If it’s happening to you, you have our sympathies…
What is colic?
Colic is a very common condition which, oddly, only seems to affect horses and babies. In horses it refers to abdominal pain, but in babies it means ‘excessive crying without an obvious cause’. The NHS defines colic as a baby crying for more than three hours a day, three days a week, for at least one week.
What does colic look like?
Colic can strike at any time of day, although many parents find their babies kick off in the late afternoon or evening. Colicky babies cry, and they cry and cry, and it can be difficult to soothe them. They may look really uncomfortable, too, with red faces and clenched fists; knees scrunched up to their chests – or they might arch their backs. Often they’ll pass wind, spit up or have bowel movements, too. Of course, this can all be very distressing to deal with, but the good news is that babies generally get over colic entirely by the time they’re three or four months of age.
What causes colic?
No one really agrees on what’s behind colic. Some experts theorise that it’s gas pain from your baby’s immature digestive system; food allergies; acid reflux; or simply stress relief after a day of over-stimulation. The one thing they all agree on is this: colic is not a result of you doing anything wrong as a parent.
What helps colic?
Because there’s no consensus on the causes of colic, it might be best to take a systematic approach – try feeding your baby upright, and burping them frequently to reduce gas pain. Hold your baby against your shoulder, and stroke and pat their tummy and to soothe them and relieve gas pain. You could also try the “colic carry” – carrying them face-down with their belly on your forearm, also known as “tiger in the tree” – to expel any trapped wind more efficiently.
If you suspect some sort of food intolerance, talk to your doctor about changing your own diet, if you are breastfeeding, or your baby’s type of formula, if you’re bottle-feeding.
When should you call a doctor?
You might want to contact your doctor if your baby begins showing signs of colic anyway – it can be helpful to make notes about when the baby cries, for how long they cry, and what sort of day they’ve had leading up to the excessive crying.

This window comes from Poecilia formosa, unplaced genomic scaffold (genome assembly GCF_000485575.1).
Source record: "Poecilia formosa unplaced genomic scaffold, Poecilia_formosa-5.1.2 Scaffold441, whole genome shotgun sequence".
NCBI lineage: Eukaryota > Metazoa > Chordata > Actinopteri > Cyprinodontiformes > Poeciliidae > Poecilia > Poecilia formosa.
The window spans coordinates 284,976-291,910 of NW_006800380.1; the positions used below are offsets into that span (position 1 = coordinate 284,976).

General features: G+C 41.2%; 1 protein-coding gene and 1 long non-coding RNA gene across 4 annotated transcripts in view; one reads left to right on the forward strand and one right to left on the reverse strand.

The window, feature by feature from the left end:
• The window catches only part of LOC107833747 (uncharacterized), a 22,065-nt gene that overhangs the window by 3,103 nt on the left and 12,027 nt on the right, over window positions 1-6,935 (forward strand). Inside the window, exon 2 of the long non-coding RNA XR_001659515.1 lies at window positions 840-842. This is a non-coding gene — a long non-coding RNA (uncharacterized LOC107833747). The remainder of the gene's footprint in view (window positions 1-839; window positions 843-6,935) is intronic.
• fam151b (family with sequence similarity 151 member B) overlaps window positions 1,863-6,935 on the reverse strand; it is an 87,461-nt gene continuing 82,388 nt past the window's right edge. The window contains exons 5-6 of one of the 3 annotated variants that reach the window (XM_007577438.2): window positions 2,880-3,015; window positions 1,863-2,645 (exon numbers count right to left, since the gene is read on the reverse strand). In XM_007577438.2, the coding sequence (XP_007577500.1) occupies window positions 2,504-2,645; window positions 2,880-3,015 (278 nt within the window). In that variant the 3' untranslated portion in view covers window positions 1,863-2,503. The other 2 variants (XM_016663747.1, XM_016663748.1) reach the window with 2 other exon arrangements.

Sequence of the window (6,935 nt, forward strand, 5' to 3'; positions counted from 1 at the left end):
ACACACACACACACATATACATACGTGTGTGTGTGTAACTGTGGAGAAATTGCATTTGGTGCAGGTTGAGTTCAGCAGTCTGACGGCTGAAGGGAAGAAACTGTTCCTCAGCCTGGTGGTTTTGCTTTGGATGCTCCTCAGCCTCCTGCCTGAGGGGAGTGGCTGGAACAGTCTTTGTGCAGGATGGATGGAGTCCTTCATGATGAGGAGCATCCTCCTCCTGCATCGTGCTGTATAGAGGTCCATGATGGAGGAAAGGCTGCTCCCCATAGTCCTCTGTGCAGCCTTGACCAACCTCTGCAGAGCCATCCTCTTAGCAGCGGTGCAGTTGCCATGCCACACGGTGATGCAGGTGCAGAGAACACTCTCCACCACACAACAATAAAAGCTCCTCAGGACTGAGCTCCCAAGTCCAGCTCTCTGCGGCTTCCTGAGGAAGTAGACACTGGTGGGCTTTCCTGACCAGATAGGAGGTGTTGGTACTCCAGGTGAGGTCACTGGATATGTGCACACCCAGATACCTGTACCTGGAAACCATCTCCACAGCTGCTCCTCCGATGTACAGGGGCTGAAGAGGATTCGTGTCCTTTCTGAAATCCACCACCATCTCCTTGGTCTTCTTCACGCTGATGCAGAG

Definitely call your GP or 111 immediately if your baby is blue or floppy, having trouble breathing, isn’t feeding, isn’t taking fluids, has blood in their poo, vomits up anything green, or has a fever about 38 degrees C. The NHS has more information on this.
What can you do about it?
You may feel very distressed about not being able to stop your baby crying, or help with whatever seems to be wrong – but know that you’re meant to feel this way. A baby’s cry is designed to cause its mother alarm as a sort of self-defence mechanism.
If you’ve cycled through every possible solution, and nothing seems to be medically wrong, then it’s often just a question of being there for your baby, knowing that it will pass, and – most importantly – taking care of yourself.
If your baby, as with many colicky newborns, begins his or her attack on your heartstrings and eardrums every evening, plan for it. Try to go for a nap earlier in the day to store up energy for the night ahead. Dim the lights and get your white noise app/baby carrier/array of energy-giving snacks ready.
Pop in some earplugs (you’ll still hear the baby; this way might just shred your ears a little less), cue up something to binge – with the subtitles on, of course – and try and go with it as much as you can. Being at least a little prepared will stop you feeling quite so helpless.
And then one evening you’ll look down and realise your baby is sleeping peacefully, or – even better – quietly staring up at you, and you’ll know that all the trouble was worth it. At least until the teenage years arrive.